Personalized knee replacement: an interview with Dr Martin, Preferred Orthopedics of the Palm Beaches

Gregory M. Martin ARTICLE IMAGE

Why has knee replacement surgery traditionally been performed using off-the-shelf implants?

Knee replacement surgery has traditionally been performed using off-the-shelf implants because of the limitations of technology. As with most industries, evolution does occur.

Of course, in a perfect world, an implant would always be made precisely to fit a patient. But in the past, technology was not available to make individualized implants.

In the early days of knee replacement, knees came in only a few sizes. As time went on and surgeons began to realize the importance of size, these sizes were expanded to 6 or 7 different sizes. Next, came gender-specific knees, also in different sizes, and also off the shelf. 

The downside of this system of using off-the-shelf implants is that it is not an efficient way of delivering implants. More sizes that are required to get closer to fitting more patients also require more inventories of implants and instruments—it gets to be very expensive and complex.

How does the knee anatomy differ from patient to patient?

Knee anatomy differs tremendously from patient. I would say that just as patients appear different on the outside and come in all shapes and sizes, so do their knees. It is definitely not as simple as making a male knee and female knee, or a large knee and a small knee.

What we strive to do as knee surgeons is do our best to recreate the anatomy, but often times this is challenging and hard to anticipate with existing technology.

What are the main reasons why patients are not happy with the results of their knee replacement surgery using off-the-shelf implants?

Studies show anywhere from 15 to 39 percent of patients who undergo traditional total knee surgery are not satisfied with their outcome. Numerous studies have tried to elucidate why.

A small amount of these patients have a complication which is understandable, but the bulk of these unsatisfied patients have a knee surgery that on the surface appears to have gone well.  Many of these patients have persistent pain and many are not happy with the way their knee feels and functions.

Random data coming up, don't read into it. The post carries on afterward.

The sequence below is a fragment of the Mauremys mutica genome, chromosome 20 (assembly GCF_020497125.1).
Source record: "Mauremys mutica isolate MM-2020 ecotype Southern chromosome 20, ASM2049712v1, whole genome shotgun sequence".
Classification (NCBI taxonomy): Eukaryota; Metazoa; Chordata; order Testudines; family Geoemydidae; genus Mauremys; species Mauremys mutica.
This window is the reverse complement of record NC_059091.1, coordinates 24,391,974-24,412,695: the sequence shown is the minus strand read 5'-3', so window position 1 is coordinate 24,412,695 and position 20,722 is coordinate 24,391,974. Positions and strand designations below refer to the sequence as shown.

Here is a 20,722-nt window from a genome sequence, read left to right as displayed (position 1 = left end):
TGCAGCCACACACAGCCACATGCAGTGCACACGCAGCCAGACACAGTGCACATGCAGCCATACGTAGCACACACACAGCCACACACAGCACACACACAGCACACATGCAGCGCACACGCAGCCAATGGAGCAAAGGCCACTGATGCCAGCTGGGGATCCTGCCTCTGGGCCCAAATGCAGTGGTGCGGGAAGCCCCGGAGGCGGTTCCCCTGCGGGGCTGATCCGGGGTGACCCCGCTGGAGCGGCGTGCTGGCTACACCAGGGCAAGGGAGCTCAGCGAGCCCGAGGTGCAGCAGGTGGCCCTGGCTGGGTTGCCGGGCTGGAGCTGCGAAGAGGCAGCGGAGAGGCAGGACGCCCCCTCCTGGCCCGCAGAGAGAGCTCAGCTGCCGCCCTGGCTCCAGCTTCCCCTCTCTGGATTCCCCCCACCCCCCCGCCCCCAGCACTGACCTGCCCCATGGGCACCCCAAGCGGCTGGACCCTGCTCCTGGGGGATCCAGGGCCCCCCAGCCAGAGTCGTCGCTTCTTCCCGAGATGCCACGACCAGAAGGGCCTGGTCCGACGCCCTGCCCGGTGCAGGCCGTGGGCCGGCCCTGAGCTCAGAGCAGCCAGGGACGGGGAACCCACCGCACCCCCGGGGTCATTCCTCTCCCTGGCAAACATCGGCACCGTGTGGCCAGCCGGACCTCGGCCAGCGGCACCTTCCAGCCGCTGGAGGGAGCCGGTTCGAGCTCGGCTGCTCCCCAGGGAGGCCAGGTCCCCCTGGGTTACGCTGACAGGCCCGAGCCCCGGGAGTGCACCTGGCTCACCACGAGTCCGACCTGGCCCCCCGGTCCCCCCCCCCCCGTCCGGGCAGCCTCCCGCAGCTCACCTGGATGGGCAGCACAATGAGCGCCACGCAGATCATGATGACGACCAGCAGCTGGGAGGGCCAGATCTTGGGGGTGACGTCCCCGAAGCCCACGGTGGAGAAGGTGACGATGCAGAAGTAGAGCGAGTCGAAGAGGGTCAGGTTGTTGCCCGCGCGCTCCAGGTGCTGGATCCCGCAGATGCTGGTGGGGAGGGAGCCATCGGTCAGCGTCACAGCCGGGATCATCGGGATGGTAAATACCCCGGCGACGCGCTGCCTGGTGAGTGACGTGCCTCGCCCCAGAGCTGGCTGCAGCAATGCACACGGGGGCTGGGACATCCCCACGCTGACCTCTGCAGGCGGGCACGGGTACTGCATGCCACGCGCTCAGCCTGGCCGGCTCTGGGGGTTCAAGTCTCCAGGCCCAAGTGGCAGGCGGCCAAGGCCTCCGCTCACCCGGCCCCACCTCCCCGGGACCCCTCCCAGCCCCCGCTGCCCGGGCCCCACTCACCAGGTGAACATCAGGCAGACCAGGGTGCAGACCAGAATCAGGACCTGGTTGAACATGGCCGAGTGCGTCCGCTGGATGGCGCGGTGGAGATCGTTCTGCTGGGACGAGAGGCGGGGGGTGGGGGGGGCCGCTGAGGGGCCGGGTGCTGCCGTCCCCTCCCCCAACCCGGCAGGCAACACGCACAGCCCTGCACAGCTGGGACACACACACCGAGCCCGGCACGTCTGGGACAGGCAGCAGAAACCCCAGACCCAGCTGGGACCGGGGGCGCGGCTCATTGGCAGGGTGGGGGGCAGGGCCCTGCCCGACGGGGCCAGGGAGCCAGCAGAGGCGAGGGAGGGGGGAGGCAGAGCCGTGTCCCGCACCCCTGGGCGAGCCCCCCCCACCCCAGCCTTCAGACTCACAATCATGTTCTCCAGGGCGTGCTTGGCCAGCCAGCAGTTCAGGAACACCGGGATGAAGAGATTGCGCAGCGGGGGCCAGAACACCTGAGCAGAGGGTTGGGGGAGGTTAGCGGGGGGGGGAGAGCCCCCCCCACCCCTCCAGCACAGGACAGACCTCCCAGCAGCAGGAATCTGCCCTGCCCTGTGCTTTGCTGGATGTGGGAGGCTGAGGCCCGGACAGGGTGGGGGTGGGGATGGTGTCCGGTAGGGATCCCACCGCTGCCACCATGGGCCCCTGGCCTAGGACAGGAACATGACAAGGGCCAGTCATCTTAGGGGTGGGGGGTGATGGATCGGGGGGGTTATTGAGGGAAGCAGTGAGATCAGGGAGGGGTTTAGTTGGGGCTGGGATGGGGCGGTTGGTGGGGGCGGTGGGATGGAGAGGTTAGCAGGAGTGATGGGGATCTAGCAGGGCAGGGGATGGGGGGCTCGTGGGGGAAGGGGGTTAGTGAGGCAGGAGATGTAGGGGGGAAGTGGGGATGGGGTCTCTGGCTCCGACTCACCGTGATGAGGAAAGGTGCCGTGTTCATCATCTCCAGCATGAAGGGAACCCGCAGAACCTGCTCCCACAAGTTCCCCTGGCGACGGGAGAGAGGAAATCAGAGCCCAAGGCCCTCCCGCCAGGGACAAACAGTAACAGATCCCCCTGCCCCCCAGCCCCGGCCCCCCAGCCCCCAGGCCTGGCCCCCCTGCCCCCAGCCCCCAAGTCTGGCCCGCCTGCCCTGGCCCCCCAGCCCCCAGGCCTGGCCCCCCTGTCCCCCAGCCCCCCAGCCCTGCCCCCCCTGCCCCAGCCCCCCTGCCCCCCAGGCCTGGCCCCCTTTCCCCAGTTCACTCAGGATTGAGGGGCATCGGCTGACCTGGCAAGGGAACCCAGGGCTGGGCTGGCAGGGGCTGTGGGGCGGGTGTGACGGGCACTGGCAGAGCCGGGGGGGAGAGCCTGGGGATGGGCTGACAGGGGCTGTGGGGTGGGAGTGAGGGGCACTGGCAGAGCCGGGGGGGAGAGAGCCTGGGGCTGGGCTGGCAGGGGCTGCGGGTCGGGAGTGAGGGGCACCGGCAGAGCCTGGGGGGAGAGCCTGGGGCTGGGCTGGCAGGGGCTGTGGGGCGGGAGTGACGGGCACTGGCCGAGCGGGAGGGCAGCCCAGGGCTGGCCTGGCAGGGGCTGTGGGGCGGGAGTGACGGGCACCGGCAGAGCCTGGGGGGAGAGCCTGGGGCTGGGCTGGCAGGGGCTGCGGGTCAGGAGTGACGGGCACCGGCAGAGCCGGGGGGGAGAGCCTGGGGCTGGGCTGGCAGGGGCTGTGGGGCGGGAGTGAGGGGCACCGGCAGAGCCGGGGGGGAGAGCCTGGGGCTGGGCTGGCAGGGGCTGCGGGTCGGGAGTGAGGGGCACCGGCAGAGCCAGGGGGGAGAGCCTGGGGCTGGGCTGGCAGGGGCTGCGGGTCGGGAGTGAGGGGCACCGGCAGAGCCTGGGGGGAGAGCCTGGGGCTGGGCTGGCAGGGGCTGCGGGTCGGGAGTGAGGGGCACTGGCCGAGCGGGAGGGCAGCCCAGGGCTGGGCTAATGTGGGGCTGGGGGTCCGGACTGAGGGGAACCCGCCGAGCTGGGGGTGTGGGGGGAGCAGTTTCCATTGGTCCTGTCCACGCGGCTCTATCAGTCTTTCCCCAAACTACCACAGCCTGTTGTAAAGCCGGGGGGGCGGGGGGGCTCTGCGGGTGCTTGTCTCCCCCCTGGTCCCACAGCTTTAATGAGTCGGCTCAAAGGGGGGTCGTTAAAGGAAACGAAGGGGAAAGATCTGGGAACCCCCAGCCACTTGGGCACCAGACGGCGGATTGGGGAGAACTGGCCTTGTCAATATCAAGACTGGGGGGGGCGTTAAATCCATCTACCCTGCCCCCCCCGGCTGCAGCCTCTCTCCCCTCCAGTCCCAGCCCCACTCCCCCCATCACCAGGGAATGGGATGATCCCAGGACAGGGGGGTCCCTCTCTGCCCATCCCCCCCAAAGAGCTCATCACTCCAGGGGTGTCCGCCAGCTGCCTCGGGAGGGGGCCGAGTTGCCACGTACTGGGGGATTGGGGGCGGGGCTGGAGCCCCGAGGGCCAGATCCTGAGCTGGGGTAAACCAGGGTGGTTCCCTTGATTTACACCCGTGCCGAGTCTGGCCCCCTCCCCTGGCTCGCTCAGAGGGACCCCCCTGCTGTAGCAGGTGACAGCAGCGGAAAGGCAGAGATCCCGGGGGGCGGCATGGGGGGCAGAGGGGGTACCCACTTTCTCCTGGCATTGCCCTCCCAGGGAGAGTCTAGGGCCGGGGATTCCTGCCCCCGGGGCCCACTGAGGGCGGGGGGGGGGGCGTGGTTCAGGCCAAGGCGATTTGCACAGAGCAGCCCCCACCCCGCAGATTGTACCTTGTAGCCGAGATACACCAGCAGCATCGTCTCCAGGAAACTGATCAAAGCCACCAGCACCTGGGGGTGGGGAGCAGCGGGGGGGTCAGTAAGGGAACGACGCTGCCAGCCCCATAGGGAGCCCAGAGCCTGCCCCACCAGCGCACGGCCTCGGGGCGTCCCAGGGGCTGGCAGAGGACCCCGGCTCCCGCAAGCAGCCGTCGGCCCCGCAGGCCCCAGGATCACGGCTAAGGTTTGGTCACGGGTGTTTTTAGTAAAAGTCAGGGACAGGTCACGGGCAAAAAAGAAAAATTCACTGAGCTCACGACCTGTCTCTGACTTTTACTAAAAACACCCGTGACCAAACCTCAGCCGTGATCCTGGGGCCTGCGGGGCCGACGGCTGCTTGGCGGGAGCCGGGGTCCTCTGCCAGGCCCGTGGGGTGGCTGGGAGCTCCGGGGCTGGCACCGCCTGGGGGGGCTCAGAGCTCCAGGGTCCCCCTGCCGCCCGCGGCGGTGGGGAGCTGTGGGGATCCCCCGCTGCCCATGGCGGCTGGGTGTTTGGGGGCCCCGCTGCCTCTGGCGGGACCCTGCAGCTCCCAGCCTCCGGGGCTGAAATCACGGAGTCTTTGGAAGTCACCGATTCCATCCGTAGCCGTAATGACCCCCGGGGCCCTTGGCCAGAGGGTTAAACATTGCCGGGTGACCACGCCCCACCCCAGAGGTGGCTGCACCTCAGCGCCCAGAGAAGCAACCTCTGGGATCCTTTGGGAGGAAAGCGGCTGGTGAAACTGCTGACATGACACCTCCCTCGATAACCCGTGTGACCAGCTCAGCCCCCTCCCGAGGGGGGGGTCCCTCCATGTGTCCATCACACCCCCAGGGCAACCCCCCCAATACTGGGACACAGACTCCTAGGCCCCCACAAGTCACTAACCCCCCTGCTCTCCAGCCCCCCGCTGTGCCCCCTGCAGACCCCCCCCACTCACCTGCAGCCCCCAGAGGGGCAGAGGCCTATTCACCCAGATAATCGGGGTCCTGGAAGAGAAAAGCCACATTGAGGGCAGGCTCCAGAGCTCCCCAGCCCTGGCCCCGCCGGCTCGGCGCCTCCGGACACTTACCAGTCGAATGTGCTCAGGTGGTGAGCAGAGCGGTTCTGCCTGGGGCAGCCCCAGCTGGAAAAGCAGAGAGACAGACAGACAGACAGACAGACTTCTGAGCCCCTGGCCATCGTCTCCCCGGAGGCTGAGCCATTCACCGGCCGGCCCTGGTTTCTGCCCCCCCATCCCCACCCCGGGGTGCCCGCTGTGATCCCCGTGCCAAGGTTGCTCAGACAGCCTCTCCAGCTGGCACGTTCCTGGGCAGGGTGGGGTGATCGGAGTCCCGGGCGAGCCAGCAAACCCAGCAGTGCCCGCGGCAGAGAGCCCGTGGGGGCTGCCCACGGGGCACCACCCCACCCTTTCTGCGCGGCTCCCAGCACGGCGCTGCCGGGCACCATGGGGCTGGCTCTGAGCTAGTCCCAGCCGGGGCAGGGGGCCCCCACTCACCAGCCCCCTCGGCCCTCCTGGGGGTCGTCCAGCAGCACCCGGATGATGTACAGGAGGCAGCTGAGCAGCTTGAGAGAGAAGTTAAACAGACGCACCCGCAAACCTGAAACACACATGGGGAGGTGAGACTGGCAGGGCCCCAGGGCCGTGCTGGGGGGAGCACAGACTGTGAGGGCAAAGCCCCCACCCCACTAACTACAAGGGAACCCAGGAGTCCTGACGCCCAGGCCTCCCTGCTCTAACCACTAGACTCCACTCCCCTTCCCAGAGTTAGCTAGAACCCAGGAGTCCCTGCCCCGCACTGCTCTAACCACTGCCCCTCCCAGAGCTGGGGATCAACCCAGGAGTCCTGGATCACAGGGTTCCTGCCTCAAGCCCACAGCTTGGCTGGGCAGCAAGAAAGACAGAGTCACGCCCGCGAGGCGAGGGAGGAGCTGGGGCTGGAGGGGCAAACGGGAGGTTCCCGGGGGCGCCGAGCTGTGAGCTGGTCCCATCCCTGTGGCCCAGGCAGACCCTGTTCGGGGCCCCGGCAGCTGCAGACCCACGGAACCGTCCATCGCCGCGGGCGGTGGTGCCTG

Pain, we now know, can be related to fit of the implant, positioning of the implant, and stability of the implant (how the implant interacts with the patient’s ligaments, tendons, etc). Studies have shown that an implant being too large by just 3 millimeters can double the risk of having pain.

A lot of patients with painful total knee replacements have some mal-rotation of their implants and some have inappropriate tensioning of their ligaments by the implant leading to a "wobbly" knee.

Some patients have higher expectations for what they want their knee to feel like. As surgeons, we are challenged with managing these expectations while trying to improve our techniques and devices we use to rise to meet these expectations.

Zimmer Holdings, Inc., and DePuy Synthes claim to have introduced personalized implants. Please can you outline how these differ from traditional off-the-shelf implants?

To address the large number of patients that are not satisfied after traditional total knee surgery and to try and meet some of the expectations of more demanding patients, many knee companies are attempting to improve their device offerings to surgeons and patients.

The latest two attempts are the Zimmer Persona knee system and the Depuy/Synthes Attune knee system. These appear to be a further evolution of knee devices, but they remain off-the-shelf implants, rather than true personalization. We are seeing companies continuing to increase the number of sizes offered—these numbers are now in the double digits.

These companies are using their broad experience, databases of images, and other means to create off-the-shelf implants that better fit more patients. Both systems continue to offer patient-specific jigs (cutting guides), but the ultimate implant that is placed is not made for the patient.

ConforMIS has recently introduced the iTotal G2. Please can you describe this implant system and how it differs from others on the market?

The iTotal G2 system from ConforMIS is the first and only true patient-specific total knee system. The company has harnessed technological advances in imaging technology and manufacturing processes to create a knee that is made for each patient.

Patients obtain a CT scan and the images are sent digitally to the company. An implant is then made based on that individual’s anatomy, so it is sized and shaped exactly for that patient.

In addition, all the instruments are "pre-navigated" based on the CT scan and are single use and disposable. The "kit" is packaged in a sterile box and shipped out to the hospital near the patient’s surgical date.

How easy to use is this system?

The system is fairly straight forward to use. All jigs are numbered and used in sequential order. The setup of one box and one reusable tray is very simple compared to the 6 to 9 trays needed for traditional total knee replacements.